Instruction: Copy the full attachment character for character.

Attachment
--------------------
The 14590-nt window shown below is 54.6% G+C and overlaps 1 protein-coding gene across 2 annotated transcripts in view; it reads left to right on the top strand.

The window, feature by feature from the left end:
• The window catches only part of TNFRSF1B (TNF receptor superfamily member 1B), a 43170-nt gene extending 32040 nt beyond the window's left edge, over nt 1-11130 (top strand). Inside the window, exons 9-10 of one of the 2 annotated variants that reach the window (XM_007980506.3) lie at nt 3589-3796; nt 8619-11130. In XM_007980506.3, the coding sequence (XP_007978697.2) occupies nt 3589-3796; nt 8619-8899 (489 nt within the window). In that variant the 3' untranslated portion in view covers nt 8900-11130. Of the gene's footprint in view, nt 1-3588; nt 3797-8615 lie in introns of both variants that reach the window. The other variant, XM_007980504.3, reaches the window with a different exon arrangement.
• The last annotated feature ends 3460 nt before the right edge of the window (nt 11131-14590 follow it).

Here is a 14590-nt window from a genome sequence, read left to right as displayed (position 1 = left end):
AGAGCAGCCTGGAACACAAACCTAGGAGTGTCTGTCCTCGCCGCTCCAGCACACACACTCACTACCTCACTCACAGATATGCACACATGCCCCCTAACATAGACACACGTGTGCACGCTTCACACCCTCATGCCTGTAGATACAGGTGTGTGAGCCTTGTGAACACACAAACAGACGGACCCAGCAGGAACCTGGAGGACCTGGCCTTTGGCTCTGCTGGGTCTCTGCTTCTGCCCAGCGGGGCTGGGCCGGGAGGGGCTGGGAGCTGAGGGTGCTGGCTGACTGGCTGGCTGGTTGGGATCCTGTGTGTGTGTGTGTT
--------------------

The 14590-nt window shown below is 54.6% G+C and overlaps 1 protein-coding gene across 2 annotated transcripts in view; it reads left to right on the top strand.

The window, feature by feature from the left end:
• The window catches only part of TNFRSF1B (TNF receptor superfamily member 1B), a 43170-nt gene extending 32040 nt beyond the window's left edge, over nt 1-11130 (top strand). Inside the window, exons 9-10 of one of the 2 annotated variants that reach the window (XM_007980506.3) lie at nt 3589-3796; nt 8619-11130. In XM_007980506.3, the coding sequence (XP_007978697.2) occupies nt 3589-3796; nt 8619-8899 (489 nt within the window). In that variant the 3' untranslated portion in view covers nt 8900-11130. Of the gene's footprint in view, nt 1-3588; nt 3797-8615 lie in introns of both variants that reach the window. The other variant, XM_007980504.3, reaches the window with a different exon arrangement.
• The last annotated feature ends 3460 nt before the right edge of the window (nt 11131-14590 follow it).

Here is a 14590-nt window from a genome sequence, read left to right as displayed (position 1 = left end):
AGAGCAGCCTGGAACACAAACCTAGGAGTGTCTGTCCTCGCCGCTCCAGCACACACACTCACTACCTCACTCACAGATATGCACACATGCCCCCTAACATAGACACACGTGTGCACGCTTCACACCCTCATGCCTGTAGATACAGGTGTGTGAGCCTTGTGAACACACAAACAGACGGACCCAGCAGGAACCTGGAGGACCTGGCCTTTGGCTCTGCTGGGTCTCTGCTTCTGCCCAGCGGGGCTGGGCCGGGAGGGGCTGGGAGCTGAGGGTGCTGGCTGACTGGCTGGCTGGTTGGGATCCTGTGTGTGTGTGTGTT